BNZ PMI report expected to show improvement and possibly a return to expansion

By Kymberly Martin

NZ swaps closed down 2-3bps across the curve yesterday. US long yields consolidated further overnight.

Yesterday, on the back of the lower-than-expected AU Q4 CPI reading, AU swap yields fell by around 6bps. The 2.2%y/y CPI outcome is close to the bottom of the RBA’s 2-3% inflation target range.

The market has increased its pricing for a cut at the RBA’s Feb meeting to 40%. We now believe the market is under-pricing the risk of a cut in February that our NAB colleagues see around 50%.

Despite the slump in AU yields, NZ equivalents held up relatively well. There is pay-side interest at the short-end of the NZ swap curve.

We think there may be some mortgage flow coming to market or being pre-positioned for. This may be in response to recent retail campaigns targeting low 2-year fixed mortgages.

2-year swap yields, at 2.81%, remain at the upper end of ranges.

NZ bond yields closed up 3bps across the curve, narrowing swap-bond spreads.

Today’s DMO tender of $100m of NZGB 17s and $100m of NZGB 23s will be watched with interest, after the lukewarm reception at last week’s auction. We continue to believe NZ bonds are expensive on a number of relative metrics.

Overnight, the Bank of Canada left its cash rate at 1.0% and reiterated much of its previous statement, saying “over time some modest withdrawal of monetary policy stimulus will likely be required”. However, higher interest rates were now seen as “less imminent”. Canada is one of the few key central banks globally, that like the RBNZ, maintains a tightening bias.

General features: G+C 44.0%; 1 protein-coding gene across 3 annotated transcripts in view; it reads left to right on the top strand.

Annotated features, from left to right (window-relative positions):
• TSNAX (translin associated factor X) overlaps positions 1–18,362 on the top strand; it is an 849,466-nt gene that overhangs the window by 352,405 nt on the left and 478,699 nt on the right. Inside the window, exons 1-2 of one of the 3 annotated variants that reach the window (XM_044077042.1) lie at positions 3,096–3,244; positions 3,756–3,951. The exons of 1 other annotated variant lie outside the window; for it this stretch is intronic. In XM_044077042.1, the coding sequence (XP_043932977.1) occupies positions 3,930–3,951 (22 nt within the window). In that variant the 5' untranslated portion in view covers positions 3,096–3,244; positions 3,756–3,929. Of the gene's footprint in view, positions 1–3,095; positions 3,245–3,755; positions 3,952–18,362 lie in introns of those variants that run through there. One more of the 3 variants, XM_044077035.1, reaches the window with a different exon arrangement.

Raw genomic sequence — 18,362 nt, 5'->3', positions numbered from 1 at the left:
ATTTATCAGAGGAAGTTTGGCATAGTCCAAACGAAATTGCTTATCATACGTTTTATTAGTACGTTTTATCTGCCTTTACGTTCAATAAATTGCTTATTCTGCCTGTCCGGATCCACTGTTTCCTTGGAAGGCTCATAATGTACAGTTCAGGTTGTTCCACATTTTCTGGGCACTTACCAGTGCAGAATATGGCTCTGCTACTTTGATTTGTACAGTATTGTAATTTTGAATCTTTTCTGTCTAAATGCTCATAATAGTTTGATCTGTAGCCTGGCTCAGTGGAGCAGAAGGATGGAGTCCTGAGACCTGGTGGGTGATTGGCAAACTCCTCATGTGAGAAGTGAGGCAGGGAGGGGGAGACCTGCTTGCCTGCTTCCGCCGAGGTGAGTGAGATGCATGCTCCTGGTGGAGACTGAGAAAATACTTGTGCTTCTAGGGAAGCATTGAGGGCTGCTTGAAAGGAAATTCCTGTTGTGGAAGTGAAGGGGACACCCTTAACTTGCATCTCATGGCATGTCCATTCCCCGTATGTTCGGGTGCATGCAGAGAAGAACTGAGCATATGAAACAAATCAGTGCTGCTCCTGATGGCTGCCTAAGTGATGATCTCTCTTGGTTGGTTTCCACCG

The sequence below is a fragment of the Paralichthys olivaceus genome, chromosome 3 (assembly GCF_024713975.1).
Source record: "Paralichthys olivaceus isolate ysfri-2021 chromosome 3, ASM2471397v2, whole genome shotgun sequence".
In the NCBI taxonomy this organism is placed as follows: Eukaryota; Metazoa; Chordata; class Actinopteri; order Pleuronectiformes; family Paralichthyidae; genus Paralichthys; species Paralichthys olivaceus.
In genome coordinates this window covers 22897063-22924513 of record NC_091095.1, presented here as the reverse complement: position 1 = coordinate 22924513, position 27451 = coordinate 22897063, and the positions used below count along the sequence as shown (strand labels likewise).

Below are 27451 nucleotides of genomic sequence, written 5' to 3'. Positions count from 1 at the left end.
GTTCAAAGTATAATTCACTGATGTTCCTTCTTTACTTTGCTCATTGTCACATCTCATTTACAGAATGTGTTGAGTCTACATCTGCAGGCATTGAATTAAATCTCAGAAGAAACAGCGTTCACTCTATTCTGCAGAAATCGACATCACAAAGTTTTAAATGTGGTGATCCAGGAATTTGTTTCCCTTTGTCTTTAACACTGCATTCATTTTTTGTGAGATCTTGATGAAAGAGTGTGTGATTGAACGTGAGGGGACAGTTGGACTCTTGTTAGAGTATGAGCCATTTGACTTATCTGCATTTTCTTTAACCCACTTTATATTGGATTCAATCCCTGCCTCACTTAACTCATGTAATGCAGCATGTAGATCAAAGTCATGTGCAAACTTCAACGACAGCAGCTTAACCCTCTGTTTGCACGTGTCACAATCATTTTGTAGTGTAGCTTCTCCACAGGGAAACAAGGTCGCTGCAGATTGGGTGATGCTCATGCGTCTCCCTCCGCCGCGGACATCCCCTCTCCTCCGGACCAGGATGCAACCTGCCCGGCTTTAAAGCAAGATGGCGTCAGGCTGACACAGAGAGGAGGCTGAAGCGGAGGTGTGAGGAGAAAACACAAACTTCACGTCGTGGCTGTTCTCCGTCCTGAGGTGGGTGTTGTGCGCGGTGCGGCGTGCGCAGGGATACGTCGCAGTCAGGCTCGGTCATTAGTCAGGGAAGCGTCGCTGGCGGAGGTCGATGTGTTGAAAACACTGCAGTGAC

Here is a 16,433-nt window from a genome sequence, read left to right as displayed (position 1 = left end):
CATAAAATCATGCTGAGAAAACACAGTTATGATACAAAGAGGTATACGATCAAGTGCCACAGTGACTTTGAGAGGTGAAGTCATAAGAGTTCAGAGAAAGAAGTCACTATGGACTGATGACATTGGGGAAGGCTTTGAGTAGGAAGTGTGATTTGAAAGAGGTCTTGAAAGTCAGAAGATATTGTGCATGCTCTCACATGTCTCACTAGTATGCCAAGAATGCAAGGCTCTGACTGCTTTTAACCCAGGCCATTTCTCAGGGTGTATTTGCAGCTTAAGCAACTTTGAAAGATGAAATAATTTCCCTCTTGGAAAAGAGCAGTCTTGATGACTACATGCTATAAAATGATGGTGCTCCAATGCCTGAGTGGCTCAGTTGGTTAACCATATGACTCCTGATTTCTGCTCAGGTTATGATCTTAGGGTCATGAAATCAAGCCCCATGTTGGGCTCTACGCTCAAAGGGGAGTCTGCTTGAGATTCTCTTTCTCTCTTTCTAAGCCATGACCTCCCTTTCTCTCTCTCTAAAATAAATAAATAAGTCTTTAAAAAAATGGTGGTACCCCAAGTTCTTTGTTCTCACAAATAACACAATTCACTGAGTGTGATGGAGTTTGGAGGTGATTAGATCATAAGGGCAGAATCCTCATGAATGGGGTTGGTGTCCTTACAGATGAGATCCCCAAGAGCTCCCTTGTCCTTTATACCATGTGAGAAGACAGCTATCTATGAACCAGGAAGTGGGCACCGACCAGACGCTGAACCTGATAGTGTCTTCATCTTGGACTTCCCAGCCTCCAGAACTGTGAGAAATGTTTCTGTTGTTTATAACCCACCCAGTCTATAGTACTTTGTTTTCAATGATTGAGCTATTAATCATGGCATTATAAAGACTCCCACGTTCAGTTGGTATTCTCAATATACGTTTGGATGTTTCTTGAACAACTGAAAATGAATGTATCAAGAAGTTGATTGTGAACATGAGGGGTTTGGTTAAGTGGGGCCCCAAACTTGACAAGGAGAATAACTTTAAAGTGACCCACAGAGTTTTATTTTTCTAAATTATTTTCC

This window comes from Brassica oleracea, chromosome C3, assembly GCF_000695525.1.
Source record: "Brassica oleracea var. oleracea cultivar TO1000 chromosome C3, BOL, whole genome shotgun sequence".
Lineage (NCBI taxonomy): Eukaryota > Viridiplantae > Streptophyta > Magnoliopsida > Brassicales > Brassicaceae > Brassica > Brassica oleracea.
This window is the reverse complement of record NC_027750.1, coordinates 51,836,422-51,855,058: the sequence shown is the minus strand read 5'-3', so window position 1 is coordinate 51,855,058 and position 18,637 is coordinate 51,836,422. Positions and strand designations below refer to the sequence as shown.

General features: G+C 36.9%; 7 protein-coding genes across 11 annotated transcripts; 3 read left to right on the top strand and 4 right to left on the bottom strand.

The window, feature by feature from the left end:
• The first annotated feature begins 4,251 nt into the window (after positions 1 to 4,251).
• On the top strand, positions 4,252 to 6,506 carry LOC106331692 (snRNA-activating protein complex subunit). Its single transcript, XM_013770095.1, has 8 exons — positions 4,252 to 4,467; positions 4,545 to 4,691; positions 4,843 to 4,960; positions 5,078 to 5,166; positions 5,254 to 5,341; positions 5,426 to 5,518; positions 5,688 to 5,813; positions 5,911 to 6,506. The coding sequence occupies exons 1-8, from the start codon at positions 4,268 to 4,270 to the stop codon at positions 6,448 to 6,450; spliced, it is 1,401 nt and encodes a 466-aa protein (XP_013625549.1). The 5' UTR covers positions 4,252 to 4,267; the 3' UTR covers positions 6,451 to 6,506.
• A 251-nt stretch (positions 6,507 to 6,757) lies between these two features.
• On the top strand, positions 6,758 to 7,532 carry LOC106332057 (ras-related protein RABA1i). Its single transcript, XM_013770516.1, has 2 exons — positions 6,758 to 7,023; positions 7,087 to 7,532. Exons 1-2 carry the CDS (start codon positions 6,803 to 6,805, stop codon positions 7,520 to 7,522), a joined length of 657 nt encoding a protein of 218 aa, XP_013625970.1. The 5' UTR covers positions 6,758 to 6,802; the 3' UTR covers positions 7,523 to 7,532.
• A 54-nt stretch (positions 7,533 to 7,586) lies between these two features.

In the lead up to next Thursday’s RBNZ meeting, today’s BNZ PMI is the next part of the data jigsaw.

We expect an improvement from the November reading of 48.8. But, even a return to expansion (above 50) is unlikely to be a sufficient catalyst to boost NZ swap yields out of ranges established over the past 8 months. The catalyst will likely need to be more direct indications from the RBNZ that rate hikes are imminent. We suspect we may be still some way from this.

We welcome your help to improve our coverage of this issue. Any examples or experiences to relate? Any links to other news, data or research to shed more light on this? Any insight or views on what might happen next or what should happen next? Any errors to correct?

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